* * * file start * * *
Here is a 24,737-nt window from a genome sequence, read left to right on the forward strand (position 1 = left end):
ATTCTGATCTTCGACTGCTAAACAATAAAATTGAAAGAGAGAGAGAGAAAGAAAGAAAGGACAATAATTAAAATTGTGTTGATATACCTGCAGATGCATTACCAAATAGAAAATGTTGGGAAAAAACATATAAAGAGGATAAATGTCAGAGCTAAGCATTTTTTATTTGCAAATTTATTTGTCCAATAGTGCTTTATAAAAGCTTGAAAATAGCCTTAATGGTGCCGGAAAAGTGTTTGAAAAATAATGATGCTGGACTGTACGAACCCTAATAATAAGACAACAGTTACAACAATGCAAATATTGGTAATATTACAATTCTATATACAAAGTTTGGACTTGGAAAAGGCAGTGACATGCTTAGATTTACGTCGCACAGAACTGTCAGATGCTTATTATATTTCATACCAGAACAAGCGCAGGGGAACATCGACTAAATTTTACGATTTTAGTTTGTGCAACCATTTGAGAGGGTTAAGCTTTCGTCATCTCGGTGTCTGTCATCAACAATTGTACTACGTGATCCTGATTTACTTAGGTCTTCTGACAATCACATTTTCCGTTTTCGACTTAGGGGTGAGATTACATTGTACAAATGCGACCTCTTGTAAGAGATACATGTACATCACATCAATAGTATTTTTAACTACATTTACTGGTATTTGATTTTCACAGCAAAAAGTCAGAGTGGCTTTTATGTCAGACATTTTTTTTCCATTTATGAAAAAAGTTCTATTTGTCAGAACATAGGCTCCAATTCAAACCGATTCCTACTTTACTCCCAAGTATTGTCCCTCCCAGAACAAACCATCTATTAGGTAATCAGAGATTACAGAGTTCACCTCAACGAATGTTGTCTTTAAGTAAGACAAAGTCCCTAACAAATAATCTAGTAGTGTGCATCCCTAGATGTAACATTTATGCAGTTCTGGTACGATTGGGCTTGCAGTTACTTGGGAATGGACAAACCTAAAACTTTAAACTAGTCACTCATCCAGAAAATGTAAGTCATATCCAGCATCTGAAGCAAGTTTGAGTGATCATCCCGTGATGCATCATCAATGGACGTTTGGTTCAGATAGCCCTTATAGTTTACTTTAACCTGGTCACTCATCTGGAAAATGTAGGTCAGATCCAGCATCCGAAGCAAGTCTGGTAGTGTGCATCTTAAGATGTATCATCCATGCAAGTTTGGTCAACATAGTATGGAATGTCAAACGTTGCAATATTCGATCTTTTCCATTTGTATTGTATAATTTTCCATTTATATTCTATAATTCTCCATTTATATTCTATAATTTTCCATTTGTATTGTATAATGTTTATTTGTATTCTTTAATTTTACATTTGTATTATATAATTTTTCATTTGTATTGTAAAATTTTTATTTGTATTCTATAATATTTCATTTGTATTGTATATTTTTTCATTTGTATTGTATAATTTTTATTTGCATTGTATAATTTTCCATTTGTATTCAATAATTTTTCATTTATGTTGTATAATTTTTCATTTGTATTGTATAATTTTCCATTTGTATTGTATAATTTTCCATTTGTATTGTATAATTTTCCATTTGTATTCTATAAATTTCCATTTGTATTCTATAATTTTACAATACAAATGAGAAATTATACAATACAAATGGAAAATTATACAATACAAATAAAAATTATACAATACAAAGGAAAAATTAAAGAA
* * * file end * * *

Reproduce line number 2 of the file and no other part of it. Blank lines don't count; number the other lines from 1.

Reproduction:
ATTCTGATCTTCGACTGCTAAACAATAAAATTGAAAGAGAGAGAGAGAAAGAAAGAAAGGACAATAATTAAAATTGTGTTGATATACCTGCAGATGCATTACCAAATAGAAAATGTTGGGAAAAAACATATAAAGAGGATAAATGTCAGAGCTAAGCATTTTTTATTTGCAAATTTATTTGTCCAATAGTGCTTTATAAAAGCTTGAAAATAGCCTTAATGGTGCCGGAAAAGTGTTTGAAAAATAATGATGCTGGACTGTACGAACCCTAATAATAAGACAACAGTTACAACAATGCAAATATTGGTAATATTACAATTCTATATACAAAGTTTGGACTTGGAAAAGGCAGTGACATGCTTAGATTTACGTCGCACAGAACTGTCAGATGCTTATTATATTTCATACCAGAACAAGCGCAGGGGAACATCGACTAAATTTTACGATTTTAGTTTGTGCAACCATTTGAGAGGGTTAAGCTTTCGTCATCTCGGTGTCTGTCATCAACAATTGTACTACGTGATCCTGATTTACTTAGGTCTTCTGACAATCACATTTTCCGTTTTCGACTTAGGGGTGAGATTACATTGTACAAATGCGACCTCTTGTAAGAGATACATGTACATCACATCAATAGTATTTTTAACTACATTTACTGGTATTTGATTTTCACAGCAAAAAGTCAGAGTGGCTTTTATGTCAGACATTTTTTTTCCATTTATGAAAAAAGTTCTATTTGTCAGAACATAGGCTCCAATTCAAACCGATTCCTACTTTACTCCCAAGTATTGTCCCTCCCAGAACAAACCATCTATTAGGTAATCAGAGATTACAGAGTTCACCTCAACGAATGTTGTCTTTAAGTAAGACAAAGTCCCTAACAAATAATCTAGTAGTGTGCATCCCTAGATGTAACATTTATGCAGTTCTGGTACGATTGGGCTTGCAGTTACTTGGGAATGGACAAACCTAAAACTTTAAACTAGTCACTCATCCAGAAAATGTAAGTCATATCCAGCATCTGAAGCAAGTTTGAGTGATCATCCCGTGATGCATCATCAATGGACGTTTGGTTCAGATAGCCCTTATAGTTTACTTTAACCTGGTCACTCATCTGGAAAATGTAGGTCAGATCCAGCATCCGAAGCAAGTCTGGTAGTGTGCATCTTAAGATGTATCATCCATGCAAGTTTGGTCAACATAGTATGGAATGTCAAACGTTGCAATATTCGATCTTTTCCATTTGTATTGTATAATTTTCCATTTATATTCTATAATTCTCCATTTATATTCTATAATTTTCCATTTGTATTGTATAATGTTTATTTGTATTCTTTAATTTTACATTTGTATTATATAATTTTTCATTTGTATTGTAAAATTTTTATTTGTATTCTATAATATTTCATTTGTATTGTATATTTTTTCATTTGTATTGTATAATTTTTATTTGCATTGTATAATTTTCCATTTGTATTCAATAATTTTTCATTTATGTTGTATAATTTTTCATTTGTATTGTATAATTTTCCATTTGTATTGTATAATTTTCCATTTGTATTGTATAATTTTCCATTTGTATTCTATAAATTTCCATTTGTATTCTATAATTTTACAATACAAATGAGAAATTATACAATACAAATGGAAAATTATACAATACAAATAAAAATTATACAATACAAAGGAAAAATTAAAGAA